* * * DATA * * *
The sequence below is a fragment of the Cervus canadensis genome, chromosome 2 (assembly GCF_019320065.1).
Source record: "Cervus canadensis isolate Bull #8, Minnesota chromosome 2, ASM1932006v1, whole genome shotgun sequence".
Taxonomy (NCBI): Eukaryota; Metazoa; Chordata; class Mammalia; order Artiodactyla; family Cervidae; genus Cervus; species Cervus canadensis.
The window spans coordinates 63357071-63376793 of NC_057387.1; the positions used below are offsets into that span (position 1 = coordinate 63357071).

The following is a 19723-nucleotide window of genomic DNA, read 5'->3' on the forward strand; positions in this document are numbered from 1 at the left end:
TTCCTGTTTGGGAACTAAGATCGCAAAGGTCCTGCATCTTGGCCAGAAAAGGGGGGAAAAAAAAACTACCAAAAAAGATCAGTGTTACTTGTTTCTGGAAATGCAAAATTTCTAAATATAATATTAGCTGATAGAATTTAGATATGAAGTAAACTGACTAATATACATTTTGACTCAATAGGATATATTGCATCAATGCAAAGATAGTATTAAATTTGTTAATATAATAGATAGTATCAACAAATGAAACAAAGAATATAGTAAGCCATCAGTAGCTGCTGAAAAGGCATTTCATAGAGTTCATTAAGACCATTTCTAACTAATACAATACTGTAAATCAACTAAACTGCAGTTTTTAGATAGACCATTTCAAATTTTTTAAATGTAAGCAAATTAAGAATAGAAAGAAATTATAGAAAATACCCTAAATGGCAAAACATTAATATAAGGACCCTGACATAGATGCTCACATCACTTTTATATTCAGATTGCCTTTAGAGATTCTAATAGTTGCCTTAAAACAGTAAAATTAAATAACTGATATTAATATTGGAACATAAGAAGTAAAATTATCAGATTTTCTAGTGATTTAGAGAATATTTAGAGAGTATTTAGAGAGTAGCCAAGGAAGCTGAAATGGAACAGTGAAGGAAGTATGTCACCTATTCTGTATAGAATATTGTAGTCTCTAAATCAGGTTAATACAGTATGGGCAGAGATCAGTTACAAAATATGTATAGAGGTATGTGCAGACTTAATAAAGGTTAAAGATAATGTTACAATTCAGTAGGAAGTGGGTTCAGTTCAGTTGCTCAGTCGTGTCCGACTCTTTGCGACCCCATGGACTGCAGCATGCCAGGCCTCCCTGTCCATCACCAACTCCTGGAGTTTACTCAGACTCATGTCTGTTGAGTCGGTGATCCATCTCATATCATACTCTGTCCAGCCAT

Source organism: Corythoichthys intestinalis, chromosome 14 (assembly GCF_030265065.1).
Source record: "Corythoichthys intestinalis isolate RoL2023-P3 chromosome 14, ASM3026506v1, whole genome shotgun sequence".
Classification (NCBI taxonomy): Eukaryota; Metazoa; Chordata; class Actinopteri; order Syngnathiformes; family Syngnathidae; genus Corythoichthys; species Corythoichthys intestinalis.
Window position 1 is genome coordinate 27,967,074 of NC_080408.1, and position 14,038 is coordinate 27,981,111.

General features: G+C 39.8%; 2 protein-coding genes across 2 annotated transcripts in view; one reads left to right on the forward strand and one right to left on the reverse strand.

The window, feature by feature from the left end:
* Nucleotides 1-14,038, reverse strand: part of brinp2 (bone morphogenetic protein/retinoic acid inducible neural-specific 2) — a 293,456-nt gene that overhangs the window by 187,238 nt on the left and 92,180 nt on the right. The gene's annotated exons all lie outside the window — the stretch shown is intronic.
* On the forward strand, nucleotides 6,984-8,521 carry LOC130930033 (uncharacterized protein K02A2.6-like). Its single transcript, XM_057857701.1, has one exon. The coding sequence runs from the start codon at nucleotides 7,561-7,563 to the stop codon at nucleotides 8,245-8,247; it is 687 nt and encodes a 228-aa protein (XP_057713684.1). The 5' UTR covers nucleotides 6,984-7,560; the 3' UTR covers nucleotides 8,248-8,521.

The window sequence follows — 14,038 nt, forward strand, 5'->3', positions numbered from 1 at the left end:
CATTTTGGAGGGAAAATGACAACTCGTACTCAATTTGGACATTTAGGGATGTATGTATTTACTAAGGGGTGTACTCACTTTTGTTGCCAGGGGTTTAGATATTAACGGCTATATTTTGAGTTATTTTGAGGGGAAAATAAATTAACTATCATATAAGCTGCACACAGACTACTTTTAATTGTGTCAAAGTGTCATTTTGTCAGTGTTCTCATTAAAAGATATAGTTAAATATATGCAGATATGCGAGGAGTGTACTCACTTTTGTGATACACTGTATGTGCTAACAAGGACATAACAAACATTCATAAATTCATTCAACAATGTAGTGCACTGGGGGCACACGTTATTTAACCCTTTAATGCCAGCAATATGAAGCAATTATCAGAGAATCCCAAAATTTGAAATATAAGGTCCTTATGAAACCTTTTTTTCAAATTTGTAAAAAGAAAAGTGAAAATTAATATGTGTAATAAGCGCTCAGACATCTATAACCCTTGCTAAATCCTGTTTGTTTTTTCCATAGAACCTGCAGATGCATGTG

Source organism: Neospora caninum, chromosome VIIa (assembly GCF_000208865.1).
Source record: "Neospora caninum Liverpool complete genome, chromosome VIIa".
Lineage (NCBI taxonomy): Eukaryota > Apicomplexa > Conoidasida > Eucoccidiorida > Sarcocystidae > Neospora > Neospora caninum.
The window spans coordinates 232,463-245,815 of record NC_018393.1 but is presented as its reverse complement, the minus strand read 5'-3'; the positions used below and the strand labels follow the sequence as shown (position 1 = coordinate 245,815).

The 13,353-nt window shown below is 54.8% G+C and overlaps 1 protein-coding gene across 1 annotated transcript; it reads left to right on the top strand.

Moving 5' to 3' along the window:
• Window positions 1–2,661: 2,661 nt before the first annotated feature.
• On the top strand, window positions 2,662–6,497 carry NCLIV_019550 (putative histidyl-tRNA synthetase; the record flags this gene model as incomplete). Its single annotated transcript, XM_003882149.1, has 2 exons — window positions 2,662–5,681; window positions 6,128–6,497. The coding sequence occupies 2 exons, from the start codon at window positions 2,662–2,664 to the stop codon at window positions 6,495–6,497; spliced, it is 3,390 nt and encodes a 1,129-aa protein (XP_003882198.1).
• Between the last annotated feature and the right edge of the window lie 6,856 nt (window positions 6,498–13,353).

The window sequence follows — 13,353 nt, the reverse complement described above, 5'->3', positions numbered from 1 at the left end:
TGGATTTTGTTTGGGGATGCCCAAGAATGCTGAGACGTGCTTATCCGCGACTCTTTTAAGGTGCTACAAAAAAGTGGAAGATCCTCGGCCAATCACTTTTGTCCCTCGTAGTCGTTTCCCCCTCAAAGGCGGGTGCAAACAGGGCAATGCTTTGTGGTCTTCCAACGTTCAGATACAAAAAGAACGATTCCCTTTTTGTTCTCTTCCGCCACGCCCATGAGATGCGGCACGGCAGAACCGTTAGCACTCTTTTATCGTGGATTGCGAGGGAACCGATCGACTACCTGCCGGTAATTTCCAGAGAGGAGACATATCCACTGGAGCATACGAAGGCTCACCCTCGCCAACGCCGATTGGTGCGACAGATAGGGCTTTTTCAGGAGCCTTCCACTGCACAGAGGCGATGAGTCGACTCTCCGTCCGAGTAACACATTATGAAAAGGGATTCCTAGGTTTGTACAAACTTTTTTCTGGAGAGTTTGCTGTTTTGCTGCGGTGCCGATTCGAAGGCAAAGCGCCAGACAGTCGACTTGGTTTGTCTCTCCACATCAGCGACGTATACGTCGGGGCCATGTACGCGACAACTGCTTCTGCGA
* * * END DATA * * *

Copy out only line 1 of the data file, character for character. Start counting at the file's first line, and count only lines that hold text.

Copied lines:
The sequence below is a fragment of the Cervus canadensis genome, chromosome 2 (assembly GCF_019320065.1).